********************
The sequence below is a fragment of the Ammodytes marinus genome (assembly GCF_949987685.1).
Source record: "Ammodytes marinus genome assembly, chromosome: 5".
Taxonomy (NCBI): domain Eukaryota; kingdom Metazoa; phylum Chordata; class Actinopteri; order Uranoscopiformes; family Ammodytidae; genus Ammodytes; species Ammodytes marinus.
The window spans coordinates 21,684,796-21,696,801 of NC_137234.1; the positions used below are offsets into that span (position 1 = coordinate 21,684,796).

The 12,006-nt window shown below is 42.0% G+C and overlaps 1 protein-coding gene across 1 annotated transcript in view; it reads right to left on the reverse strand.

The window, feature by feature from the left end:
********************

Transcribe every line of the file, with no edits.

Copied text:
The sequence below is a fragment of the Ammodytes marinus genome (assembly GCF_949987685.1).
Source record: "Ammodytes marinus genome assembly, chromosome: 5".
Taxonomy (NCBI): domain Eukaryota; kingdom Metazoa; phylum Chordata; class Actinopteri; order Uranoscopiformes; family Ammodytidae; genus Ammodytes; species Ammodytes marinus.
The window spans coordinates 21,684,796-21,696,801 of NC_137234.1; the positions used below are offsets into that span (position 1 = coordinate 21,684,796).

The 12,006-nt window shown below is 42.0% G+C and overlaps 1 protein-coding gene across 1 annotated transcript in view; it reads right to left on the reverse strand.

The window, feature by feature from the left end: